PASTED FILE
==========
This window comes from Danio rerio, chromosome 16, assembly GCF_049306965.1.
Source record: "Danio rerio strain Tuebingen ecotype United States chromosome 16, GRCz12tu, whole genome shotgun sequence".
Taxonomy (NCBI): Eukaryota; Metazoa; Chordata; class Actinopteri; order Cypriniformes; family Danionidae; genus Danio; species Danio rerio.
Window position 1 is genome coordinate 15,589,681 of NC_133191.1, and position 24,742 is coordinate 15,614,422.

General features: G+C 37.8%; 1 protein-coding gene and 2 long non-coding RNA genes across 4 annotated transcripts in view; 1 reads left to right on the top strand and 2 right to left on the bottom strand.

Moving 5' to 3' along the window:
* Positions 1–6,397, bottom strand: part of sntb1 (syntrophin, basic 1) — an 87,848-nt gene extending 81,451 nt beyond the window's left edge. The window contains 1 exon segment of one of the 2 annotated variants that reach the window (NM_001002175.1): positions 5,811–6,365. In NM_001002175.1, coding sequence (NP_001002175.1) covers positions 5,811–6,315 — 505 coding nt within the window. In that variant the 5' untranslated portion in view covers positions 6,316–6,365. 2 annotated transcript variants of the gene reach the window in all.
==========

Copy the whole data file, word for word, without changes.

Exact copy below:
This window comes from Danio rerio, chromosome 16, assembly GCF_049306965.1.
Source record: "Danio rerio strain Tuebingen ecotype United States chromosome 16, GRCz12tu, whole genome shotgun sequence".
Taxonomy (NCBI): Eukaryota; Metazoa; Chordata; class Actinopteri; order Cypriniformes; family Danionidae; genus Danio; species Danio rerio.
Window position 1 is genome coordinate 15,589,681 of NC_133191.1, and position 24,742 is coordinate 15,614,422.

General features: G+C 37.8%; 1 protein-coding gene and 2 long non-coding RNA genes across 4 annotated transcripts in view; 1 reads left to right on the top strand and 2 right to left on the bottom strand.

Moving 5' to 3' along the window:
* Positions 1–6,397, bottom strand: part of sntb1 (syntrophin, basic 1) — an 87,848-nt gene extending 81,451 nt beyond the window's left edge. The window contains 1 exon segment of one of the 2 annotated variants that reach the window (NM_001002175.1): positions 5,811–6,365. In NM_001002175.1, coding sequence (NP_001002175.1) covers positions 5,811–6,315 — 505 coding nt within the window. In that variant the 5' untranslated portion in view covers positions 6,316–6,365. 2 annotated transcript variants of the gene reach the window in all.